Hi it’s Patrik Hutzel from INTENSIVECAREATHOME.COM.AU where we help long-term ventilated Adults& Children with Tracheostomy to improve their Quality of life and where we also help hospitals and Intensive Care Units to save money and resources, whilst providing Quality Care!
In last week’s blog I wrote about a real world example “Going home from Intensive Care after a stroke, a real world example”. You can read, watch or listen to last week’s update by clicking on the link here.
In this week’s blog I want to evaluate “When should you consider home care for ventilated Adults or Children with Tracheostomy?”
Given that Intensive Home Care is a relatively new concept in Australia, the question inevitably arises when Intensive Care Units should consider using external services like INTENSIVE CARE AT HOME?
It’s a great question to ask and sooner or later every Intensive Care Unit has Adults or Children who fit the criteria for Intensive Home Care services.
For those of you who haven’t heard about Intensive Home Care services, it’s a service that is an extension to Intensive Care and it provides care in the home for long-term ventilated Adults and Children with Tracheostomy as a genuine alternative to a long-term stay in Intensive Care!
As a rule of thumb, most Adults or Children who fit the criteria for Intensive Home Care services are medically stable, but they are ventilator dependent with Tracheostomy. They don’t tend to be inotrope dependent, however the ventilator dependency is keeping them in Intensive Care!
There are a few scenarios in Intensive Care that happen over and over again, where Intensive Home Care Nursing provides a win-win situation for all stakeholders:
- Chronic Respiratory failure
- Diseases of Impaired Respiratory Control
- Central alveolar hypoventilation
- Guillain–Barrè syndrome
- Neuromuscular Diseases
- Spinal cord injury
- Nerve or muscular disease, eg, muscular dystrophy, amyotrophic lateral sclerosis
- Diaphragm paralysis
- Chest Wall Diseases
- Thoracoplasty (eg, TB )
- Pulmonary Diseases
- Cystic fibrosis
- Single or bilateral Lung transplant and ventilator dependency
The methods of delivering Mechanical Home Ventilation can be divided into two major categories:
1) Invasive positive-pressure ventilation via Tracheostomy (TPPV)
2) Non-invasive ventilation (NIV) or mask ventilation, of which there are several varieties
Full-time or part-time ventilation can be accomplished with either method of ventilation. Although equipment varies somewhat between the two methods, characteristics of Client, family, and the quality of the nursing service that lead to successful home ventilation are similar.
Any of the situations above can then be divided into further categories such as
1) Ongoing or life long ventilator dependency where an optimisation of the Quality of Life for the Client would be a major focus. I.e. what resources are necessary to provide the Client and their Family with a better Quality of life and what opportunities and possibilities are available in a home care environment with the right support structure in form of an accredited Intensive Home Care nursing service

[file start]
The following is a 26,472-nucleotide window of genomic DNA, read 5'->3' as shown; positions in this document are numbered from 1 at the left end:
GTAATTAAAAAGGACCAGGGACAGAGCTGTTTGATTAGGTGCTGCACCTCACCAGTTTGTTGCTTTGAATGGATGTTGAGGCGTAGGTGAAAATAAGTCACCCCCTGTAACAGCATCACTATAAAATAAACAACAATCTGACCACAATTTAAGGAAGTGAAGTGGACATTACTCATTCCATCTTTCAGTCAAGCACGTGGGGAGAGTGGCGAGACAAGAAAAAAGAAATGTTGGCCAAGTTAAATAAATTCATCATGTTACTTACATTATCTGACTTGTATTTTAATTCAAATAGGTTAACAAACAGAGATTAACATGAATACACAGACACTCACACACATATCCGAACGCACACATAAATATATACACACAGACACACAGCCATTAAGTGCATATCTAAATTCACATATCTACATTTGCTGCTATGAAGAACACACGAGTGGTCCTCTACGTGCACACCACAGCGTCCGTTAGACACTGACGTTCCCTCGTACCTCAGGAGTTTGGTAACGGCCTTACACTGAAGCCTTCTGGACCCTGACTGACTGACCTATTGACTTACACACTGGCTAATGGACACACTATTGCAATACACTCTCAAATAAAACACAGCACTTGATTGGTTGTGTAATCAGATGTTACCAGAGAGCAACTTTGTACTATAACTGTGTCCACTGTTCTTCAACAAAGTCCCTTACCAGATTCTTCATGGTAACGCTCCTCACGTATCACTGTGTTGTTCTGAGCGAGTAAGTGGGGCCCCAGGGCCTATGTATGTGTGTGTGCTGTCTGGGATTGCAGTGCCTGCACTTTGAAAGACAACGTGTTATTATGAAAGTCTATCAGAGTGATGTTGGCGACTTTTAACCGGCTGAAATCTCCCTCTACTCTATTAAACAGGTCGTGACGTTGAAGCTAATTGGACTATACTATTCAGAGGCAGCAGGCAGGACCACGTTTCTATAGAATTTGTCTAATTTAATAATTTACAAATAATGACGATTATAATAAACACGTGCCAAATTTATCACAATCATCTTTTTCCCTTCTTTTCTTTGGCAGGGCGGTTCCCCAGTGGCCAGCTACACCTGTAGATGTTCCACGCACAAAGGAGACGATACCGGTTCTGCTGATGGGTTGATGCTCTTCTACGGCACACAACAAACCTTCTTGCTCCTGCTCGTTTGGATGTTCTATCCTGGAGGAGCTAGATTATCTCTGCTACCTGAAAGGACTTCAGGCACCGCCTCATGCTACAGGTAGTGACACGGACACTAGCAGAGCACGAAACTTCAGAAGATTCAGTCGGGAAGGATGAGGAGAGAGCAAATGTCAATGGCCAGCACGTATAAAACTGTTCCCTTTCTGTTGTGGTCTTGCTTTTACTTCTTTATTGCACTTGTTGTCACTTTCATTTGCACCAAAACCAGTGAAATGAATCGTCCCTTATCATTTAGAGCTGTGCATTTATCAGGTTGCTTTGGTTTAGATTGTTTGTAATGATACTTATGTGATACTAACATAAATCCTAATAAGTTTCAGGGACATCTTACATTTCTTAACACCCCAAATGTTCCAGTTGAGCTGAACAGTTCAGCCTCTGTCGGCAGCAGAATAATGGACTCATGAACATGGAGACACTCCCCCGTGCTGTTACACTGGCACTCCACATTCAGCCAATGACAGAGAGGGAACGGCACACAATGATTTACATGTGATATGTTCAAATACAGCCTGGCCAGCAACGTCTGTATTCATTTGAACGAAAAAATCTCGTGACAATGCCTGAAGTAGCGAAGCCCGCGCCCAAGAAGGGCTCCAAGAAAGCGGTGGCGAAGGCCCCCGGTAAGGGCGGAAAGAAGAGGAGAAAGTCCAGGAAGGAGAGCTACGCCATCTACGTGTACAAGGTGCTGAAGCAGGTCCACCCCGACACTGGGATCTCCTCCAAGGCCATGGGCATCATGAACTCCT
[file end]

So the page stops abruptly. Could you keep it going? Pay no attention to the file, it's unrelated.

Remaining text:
2) A weaning situation, where a long-term ventilated Adult or Child with Tracheostomy is in a long-term weaning situation and has a limited Quality of life in an Intensive Care environment. The Client therefore is much better off at home, where Quality of life and weaning can be achieved in a Client and Family friendly environment.
3) An end of life situation, where a (long) term ventilated Adult or Child with Tracheostomy approaches their end of life in Intensive Care. This on occasion can happen over many weeks and sometimes many months. In order to have Quality of end of life, an end of life situation in a home care environment tends to have all the ingredients that give the Client and their Families more peace of mind. Most surveys also suggest that 75% of Australians want to die at home if given a choice, however yet than 20% do.
You can also find more information here at the Mechanical Home Ventilation Guidelines https://intensivecareathome.com/mechanical-home-ventilation-guidelines/
A competent, passionate and highly skilled nursing workforce is the key to success!
It goes without saying that in all situations a competent, passionate and highly skilled workforce with Critical Care trained Nursing staff are providing the care to those Clients and their Families and are the key to success.
It also goes without saying that in any of the situations, your Intensive Care Units would also be having the ability to free up your Intensive Care beds that tend to be blocked by long-term ventilated Adults and Children. Besides having the advantage of freeing up an expensive bed in Intensive Care, Intensive Home Care tends to also be more cost effective, compared to a $ 5,000 per day ICU bed.
The alternative? An expensive and burdensome long term stay in Intensive Care maybe even a lost life in Intensive Care due to depression and a fading will to live…
It also frees up Families of those Clients and they don’t have to spend day and night in Intensive Care…
What are your thoughts? Do you think that Home care for long-term ventilated Adults& Children with Tracheostomy provides a better alternative to a long-term stay in Intensive Care? Leave your comments here on the blog or send me an email to [email protected]
Please also note that INTENSIVE CARE AT HOME has been selected as a preferred provider for Queensland Health Services as part of the recent “HOSPITAL IN THE HOME” tender.
You can also contact me on 041 094 2230 if you want to know more about how we can help you, your Intensive Care Unit and your Patients and Families.
Thank you for tuning into this week’s blog.
This is Patrik Hutzel from INTENSIVECAREATHOME.COM.AU and I’ll see you again in another update next week.